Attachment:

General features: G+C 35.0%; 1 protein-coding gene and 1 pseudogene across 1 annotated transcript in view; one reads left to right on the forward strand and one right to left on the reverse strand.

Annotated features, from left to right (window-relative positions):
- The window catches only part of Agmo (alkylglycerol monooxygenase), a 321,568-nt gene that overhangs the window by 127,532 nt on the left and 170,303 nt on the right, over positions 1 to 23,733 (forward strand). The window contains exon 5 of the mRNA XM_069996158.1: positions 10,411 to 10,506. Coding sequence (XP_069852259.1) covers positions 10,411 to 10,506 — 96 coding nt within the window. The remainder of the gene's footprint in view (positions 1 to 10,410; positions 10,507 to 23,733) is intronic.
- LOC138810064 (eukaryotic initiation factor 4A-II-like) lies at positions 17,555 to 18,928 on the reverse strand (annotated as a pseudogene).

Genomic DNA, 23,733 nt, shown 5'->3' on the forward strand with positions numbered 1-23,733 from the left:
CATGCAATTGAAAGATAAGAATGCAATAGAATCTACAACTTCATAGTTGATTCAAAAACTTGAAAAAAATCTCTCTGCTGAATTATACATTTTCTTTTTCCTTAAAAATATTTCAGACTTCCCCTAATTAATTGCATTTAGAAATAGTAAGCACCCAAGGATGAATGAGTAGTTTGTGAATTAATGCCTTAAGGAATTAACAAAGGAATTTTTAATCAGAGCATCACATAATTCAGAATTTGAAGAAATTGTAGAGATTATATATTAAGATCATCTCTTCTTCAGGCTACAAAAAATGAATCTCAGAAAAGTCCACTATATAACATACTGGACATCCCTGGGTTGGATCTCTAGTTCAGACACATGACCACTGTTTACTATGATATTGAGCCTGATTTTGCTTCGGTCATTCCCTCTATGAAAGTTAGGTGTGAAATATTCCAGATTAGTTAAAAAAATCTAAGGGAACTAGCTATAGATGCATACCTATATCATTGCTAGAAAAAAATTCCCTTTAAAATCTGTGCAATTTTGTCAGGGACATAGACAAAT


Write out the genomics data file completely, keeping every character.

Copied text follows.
General features: G+C 35.0%; 1 protein-coding gene and 1 pseudogene across 1 annotated transcript in view; one reads left to right on the forward strand and one right to left on the reverse strand.

Annotated features, from left to right (window-relative positions):
- The window catches only part of Agmo (alkylglycerol monooxygenase), a 321,568-nt gene that overhangs the window by 127,532 nt on the left and 170,303 nt on the right, over positions 1 to 23,733 (forward strand). The window contains exon 5 of the mRNA XM_069996158.1: positions 10,411 to 10,506. Coding sequence (XP_069852259.1) covers positions 10,411 to 10,506 — 96 coding nt within the window. The remainder of the gene's footprint in view (positions 1 to 10,410; positions 10,507 to 23,733) is intronic.
- LOC138810064 (eukaryotic initiation factor 4A-II-like) lies at positions 17,555 to 18,928 on the reverse strand (annotated as a pseudogene).

Genomic DNA, 23,733 nt, shown 5'->3' on the forward strand with positions numbered 1-23,733 from the left:
CATGCAATTGAAAGATAAGAATGCAATAGAATCTACAACTTCATAGTTGATTCAAAAACTTGAAAAAAATCTCTCTGCTGAATTATACATTTTCTTTTTCCTTAAAAATATTTCAGACTTCCCCTAATTAATTGCATTTAGAAATAGTAAGCACCCAAGGATGAATGAGTAGTTTGTGAATTAATGCCTTAAGGAATTAACAAAGGAATTTTTAATCAGAGCATCACATAATTCAGAATTTGAAGAAATTGTAGAGATTATATATTAAGATCATCTCTTCTTCAGGCTACAAAAAATGAATCTCAGAAAAGTCCACTATATAACATACTGGACATCCCTGGGTTGGATCTCTAGTTCAGACACATGACCACTGTTTACTATGATATTGAGCCTGATTTTGCTTCGGTCATTCCCTCTATGAAAGTTAGGTGTGAAATATTCCAGATTAGTTAAAAAAATCTAAGGGAACTAGCTATAGATGCATACCTATATCATTGCTAGAAAAAAATTCCCTTTAAAATCTGTGCAATTTTGTCAGGGACATAGACAAAT